I admire Volkswagen for their support of independent film over the past decade. If you attend a regional or big time film festival, you’re likely to see them listed as a sponsor on the big screen before each film (alongside Stella and Visa). In the past, we’ve featured some of their “See Film Differently” television spots which featured film fanatics sharing their vastly different interpretations of classic movies (if you haven’t seen those, check them out now). Last year we featured a series of “See Film Differently” ads directed by Seth Gordon, the filmmaker behind The King of Kong: A Fist Full of Quarters. And during the Summer we featured a couple of print ads that VW were running that “see films differently” by presenting them in police reports, Insurance Filings, and other forms.

For their newest series of “See Film Differently” television advertisements, VW has launched a campaign focused on movie locations. “Turning the Camera On Locations” visits “a number of iconic film locations to see what effect the movies have had on the everyday lives of those who work there.” Watch the two television spots which feature Ghostbusters and When Harry Met Sally, after the jump.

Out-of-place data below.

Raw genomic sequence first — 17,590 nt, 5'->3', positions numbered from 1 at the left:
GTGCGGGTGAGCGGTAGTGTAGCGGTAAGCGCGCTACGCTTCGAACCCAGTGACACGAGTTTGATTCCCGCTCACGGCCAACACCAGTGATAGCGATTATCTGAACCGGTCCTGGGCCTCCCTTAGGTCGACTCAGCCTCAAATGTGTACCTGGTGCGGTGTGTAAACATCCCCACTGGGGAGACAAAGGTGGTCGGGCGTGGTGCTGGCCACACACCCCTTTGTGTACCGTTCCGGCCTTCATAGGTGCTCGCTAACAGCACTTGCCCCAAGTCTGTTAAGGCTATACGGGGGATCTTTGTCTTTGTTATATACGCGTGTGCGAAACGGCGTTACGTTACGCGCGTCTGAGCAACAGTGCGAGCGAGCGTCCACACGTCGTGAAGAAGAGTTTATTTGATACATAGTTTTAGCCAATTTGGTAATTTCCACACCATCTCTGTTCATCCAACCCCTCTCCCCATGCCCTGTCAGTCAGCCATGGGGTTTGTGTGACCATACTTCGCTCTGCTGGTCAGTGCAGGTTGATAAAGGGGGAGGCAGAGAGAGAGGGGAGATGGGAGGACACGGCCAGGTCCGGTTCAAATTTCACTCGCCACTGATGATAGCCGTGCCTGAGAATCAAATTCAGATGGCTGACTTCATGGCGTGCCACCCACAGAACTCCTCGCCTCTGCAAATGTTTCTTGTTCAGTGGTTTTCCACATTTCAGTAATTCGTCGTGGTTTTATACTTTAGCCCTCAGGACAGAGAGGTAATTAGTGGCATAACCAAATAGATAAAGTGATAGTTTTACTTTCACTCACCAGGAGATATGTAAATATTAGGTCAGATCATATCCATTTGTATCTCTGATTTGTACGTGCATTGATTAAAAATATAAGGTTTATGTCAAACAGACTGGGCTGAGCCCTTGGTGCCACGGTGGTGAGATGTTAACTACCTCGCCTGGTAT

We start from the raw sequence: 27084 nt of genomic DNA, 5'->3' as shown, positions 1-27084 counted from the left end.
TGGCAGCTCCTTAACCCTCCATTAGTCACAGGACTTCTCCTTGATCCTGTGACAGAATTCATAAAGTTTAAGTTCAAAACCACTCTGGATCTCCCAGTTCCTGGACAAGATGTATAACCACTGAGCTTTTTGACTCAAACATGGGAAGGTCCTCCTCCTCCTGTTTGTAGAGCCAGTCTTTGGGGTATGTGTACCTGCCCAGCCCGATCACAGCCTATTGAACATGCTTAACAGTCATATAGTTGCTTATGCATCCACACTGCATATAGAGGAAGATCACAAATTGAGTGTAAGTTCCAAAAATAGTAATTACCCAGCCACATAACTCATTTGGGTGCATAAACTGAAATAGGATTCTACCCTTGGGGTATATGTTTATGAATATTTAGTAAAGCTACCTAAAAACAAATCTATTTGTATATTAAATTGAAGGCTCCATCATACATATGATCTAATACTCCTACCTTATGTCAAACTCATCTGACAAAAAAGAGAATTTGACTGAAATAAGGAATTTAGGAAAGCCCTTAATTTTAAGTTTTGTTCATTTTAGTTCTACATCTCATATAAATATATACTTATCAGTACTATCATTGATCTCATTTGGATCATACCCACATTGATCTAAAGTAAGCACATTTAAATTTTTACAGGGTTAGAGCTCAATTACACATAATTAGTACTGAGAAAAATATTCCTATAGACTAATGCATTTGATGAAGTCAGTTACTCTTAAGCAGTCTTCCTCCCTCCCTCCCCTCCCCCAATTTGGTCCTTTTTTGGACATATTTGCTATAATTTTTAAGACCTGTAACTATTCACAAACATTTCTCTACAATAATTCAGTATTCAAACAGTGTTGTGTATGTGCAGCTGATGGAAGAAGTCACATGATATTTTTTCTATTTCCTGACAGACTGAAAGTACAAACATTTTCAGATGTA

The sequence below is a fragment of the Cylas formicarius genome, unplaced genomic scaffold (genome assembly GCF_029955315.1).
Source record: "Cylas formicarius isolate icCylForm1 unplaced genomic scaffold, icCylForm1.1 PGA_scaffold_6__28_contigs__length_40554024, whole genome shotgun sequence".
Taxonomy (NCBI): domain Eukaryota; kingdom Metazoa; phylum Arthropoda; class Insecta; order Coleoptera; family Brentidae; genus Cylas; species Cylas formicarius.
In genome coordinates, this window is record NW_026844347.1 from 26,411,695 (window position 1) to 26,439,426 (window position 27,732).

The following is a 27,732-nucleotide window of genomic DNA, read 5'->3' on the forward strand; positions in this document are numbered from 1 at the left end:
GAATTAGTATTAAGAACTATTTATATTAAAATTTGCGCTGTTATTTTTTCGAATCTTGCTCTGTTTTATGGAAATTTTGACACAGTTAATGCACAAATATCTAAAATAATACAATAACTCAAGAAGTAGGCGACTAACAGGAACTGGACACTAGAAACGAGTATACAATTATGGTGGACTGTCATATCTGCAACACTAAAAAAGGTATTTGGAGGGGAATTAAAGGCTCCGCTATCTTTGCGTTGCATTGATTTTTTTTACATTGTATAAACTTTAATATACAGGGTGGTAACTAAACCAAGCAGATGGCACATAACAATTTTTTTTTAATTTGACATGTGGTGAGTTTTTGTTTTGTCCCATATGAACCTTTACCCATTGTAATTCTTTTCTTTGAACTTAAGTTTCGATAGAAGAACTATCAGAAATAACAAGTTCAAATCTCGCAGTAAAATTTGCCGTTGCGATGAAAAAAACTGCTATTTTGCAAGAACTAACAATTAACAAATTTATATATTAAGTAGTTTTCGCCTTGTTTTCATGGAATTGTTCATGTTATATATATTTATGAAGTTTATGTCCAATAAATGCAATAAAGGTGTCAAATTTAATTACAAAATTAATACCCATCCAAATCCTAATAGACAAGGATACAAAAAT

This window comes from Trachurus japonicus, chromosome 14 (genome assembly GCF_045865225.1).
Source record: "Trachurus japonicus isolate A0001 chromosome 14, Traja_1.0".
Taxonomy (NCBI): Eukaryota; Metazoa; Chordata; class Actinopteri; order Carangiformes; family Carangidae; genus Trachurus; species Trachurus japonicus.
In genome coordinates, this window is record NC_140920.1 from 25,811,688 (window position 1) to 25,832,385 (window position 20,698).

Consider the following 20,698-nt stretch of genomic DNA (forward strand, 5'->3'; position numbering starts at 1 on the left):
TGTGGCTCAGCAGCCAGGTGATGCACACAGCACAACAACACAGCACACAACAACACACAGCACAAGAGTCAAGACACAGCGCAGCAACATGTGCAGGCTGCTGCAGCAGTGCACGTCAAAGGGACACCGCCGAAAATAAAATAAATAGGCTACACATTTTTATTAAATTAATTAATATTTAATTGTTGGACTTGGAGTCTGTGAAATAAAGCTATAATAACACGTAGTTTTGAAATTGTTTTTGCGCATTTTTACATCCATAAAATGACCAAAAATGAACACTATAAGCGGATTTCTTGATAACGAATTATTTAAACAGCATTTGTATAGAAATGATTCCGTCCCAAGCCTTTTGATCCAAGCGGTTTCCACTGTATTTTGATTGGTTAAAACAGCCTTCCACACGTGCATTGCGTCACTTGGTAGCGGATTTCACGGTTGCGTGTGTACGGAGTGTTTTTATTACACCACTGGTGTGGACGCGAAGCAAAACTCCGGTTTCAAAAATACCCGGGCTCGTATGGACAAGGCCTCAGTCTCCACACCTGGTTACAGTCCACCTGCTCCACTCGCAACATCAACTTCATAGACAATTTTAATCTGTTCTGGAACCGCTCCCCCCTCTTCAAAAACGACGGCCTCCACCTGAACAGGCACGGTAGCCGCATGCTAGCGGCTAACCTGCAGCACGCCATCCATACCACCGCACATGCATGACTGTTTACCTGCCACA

VW is also trying to branch out with the branding, stealing the idea of the Alamo Draft House and sponsoring screenings in some of the real life filming locations. The only screening announced thus far is a tie in with John Landis’ release of Burke & Hare on October 29th 2010: a screening of the cult classic An American Werewolf in London at the resting place of the wolf after the first attacks – London Zoo.

Ghostbusters: “It’s not just fires you have to deal with if you’re a member of the Hook & Ladder fire crew on Varick St, New York. Life’s never quite been the same ever since Ivan Reitman decided that their fire house would make a perfect HQ for Venkman & Co.”

When Harry Met Sally: “Established in 1888 in New York’s Lower East Side, Katz’s Deli soon became famous for its monstrous sandwiches. These days people not only queue up for the pastrami on rye, but also to take a seat at one particular table.”

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